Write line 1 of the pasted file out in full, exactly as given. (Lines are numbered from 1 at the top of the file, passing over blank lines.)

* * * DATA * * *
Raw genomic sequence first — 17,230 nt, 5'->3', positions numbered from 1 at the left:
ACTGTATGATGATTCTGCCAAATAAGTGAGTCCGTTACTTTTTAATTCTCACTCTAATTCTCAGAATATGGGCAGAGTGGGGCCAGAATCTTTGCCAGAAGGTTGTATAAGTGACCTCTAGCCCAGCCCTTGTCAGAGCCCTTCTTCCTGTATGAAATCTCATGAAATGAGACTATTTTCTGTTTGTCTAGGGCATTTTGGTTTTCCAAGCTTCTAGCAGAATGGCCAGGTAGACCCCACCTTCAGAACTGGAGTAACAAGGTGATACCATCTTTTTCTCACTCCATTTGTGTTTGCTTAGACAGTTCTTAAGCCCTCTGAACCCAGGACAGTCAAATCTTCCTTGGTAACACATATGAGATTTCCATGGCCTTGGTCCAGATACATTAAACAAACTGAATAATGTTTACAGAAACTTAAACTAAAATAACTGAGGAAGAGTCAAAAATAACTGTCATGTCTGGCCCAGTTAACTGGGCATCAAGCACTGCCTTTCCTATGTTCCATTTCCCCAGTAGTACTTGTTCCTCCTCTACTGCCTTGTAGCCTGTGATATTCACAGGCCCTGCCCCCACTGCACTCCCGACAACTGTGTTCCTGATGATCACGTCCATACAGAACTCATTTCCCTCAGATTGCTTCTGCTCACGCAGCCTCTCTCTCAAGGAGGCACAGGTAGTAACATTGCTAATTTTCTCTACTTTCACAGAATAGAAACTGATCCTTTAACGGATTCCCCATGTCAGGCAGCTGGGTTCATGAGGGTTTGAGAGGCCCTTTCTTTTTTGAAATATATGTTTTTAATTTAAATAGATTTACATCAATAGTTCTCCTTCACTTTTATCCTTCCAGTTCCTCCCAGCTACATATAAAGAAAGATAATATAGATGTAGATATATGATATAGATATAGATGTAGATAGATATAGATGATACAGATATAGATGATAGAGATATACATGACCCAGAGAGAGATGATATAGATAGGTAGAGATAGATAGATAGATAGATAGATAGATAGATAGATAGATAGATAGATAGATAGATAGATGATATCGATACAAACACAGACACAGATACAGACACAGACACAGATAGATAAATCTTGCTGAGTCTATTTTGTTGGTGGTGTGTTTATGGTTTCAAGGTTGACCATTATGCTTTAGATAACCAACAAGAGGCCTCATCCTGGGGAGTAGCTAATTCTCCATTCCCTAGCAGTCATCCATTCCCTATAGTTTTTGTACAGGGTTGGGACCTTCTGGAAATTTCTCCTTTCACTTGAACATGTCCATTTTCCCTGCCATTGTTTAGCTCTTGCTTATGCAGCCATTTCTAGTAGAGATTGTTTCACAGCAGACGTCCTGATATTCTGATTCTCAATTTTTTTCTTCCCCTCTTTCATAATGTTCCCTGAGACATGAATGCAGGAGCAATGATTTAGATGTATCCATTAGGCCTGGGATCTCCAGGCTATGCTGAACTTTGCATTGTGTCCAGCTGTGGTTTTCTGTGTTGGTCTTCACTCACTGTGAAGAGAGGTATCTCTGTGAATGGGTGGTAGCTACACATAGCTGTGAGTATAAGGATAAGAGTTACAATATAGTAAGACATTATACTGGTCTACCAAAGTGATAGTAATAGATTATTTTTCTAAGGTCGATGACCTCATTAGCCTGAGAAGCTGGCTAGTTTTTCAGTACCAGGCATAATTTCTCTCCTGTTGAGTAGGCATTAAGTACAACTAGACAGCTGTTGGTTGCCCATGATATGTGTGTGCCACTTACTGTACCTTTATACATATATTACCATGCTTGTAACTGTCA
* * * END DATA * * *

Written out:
Raw genomic sequence first — 17,230 nt, 5'->3', positions numbered from 1 at the left: